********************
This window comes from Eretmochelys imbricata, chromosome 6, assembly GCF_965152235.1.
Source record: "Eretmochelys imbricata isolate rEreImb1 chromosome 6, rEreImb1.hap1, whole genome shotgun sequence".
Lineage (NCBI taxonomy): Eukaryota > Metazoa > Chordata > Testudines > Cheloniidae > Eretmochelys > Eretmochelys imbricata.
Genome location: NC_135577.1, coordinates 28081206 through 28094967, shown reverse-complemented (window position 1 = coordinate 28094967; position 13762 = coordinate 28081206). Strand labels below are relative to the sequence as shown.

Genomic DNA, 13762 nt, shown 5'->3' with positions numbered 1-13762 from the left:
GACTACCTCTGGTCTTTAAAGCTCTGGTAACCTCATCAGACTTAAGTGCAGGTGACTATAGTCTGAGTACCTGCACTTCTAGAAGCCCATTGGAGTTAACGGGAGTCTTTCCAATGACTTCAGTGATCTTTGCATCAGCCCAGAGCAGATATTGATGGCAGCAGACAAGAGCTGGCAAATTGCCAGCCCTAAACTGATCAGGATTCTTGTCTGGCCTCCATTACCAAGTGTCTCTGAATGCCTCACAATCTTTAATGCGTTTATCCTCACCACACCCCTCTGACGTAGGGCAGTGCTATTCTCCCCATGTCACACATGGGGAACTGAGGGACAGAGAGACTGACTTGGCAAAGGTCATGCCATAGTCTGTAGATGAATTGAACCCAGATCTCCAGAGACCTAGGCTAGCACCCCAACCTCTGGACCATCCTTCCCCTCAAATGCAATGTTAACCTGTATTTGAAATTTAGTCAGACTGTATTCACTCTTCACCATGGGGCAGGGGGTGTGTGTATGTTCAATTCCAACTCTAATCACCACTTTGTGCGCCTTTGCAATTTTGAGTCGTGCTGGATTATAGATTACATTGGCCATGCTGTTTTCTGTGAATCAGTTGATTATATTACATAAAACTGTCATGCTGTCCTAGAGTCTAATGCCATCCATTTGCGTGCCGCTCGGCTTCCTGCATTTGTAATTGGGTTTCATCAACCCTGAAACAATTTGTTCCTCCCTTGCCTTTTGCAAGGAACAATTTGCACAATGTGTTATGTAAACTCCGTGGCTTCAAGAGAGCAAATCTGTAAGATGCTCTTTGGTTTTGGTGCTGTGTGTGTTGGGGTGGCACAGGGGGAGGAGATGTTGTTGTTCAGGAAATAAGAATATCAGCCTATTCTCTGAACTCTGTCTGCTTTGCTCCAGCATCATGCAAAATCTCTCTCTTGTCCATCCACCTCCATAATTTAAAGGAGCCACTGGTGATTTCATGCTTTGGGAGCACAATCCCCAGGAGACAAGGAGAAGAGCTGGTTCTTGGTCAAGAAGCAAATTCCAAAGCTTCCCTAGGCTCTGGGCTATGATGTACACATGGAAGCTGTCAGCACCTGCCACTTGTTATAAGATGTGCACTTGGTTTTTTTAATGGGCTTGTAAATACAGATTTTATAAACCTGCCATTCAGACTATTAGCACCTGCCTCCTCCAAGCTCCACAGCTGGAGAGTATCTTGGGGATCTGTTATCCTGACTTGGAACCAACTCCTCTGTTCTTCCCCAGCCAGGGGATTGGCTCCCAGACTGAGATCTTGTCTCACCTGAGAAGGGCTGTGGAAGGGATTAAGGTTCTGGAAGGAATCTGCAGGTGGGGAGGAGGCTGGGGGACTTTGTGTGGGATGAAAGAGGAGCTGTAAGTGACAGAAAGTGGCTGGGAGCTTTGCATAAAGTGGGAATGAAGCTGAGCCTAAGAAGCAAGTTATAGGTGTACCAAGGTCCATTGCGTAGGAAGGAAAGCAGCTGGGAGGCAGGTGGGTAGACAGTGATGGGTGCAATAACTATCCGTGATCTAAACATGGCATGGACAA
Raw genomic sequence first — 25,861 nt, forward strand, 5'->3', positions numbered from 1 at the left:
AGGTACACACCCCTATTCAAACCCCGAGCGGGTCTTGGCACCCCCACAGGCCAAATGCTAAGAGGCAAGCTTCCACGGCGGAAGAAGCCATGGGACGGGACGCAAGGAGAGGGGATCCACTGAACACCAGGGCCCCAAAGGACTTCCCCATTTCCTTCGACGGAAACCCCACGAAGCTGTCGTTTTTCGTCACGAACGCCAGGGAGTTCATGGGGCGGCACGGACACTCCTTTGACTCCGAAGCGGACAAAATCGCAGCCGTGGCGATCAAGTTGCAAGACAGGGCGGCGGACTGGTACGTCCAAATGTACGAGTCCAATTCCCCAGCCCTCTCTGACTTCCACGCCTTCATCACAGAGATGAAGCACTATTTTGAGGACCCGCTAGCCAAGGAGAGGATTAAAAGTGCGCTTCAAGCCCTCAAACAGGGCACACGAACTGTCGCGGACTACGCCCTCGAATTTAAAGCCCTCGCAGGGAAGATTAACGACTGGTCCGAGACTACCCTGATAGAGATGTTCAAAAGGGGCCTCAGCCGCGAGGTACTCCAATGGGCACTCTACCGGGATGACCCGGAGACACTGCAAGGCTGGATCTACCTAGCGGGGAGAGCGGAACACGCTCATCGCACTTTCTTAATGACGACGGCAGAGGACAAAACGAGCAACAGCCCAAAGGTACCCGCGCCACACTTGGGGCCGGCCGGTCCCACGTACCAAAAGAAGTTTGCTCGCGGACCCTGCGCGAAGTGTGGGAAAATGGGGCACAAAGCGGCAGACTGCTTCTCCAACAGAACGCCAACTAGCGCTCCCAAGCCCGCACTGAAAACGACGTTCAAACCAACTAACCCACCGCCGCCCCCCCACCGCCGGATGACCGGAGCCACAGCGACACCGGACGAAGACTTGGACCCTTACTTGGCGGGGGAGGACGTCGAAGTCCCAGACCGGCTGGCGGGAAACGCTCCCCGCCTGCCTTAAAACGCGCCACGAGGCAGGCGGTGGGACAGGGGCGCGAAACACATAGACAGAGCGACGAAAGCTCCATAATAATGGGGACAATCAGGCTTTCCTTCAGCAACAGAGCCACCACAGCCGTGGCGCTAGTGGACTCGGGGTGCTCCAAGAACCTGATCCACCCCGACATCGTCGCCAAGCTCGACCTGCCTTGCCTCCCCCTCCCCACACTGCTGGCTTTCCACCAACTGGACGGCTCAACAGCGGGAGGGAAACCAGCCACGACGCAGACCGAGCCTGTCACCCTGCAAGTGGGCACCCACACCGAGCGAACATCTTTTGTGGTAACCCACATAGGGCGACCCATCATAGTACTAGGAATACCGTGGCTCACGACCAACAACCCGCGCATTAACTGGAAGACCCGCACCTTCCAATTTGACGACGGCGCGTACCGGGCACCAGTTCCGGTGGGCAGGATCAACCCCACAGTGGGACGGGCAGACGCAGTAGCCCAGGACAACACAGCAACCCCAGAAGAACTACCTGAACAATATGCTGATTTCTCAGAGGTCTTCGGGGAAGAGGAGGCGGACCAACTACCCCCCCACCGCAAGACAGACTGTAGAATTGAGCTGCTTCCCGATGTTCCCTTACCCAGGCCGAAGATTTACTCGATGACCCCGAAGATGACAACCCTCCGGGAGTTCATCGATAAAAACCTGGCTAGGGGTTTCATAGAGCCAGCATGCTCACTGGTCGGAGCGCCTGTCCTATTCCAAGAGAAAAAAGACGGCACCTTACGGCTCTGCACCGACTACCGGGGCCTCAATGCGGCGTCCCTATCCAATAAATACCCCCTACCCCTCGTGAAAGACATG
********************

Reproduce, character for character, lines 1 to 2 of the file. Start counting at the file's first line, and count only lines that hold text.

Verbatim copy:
This window comes from Eretmochelys imbricata, chromosome 6, assembly GCF_965152235.1.
Source record: "Eretmochelys imbricata isolate rEreImb1 chromosome 6, rEreImb1.hap1, whole genome shotgun sequence".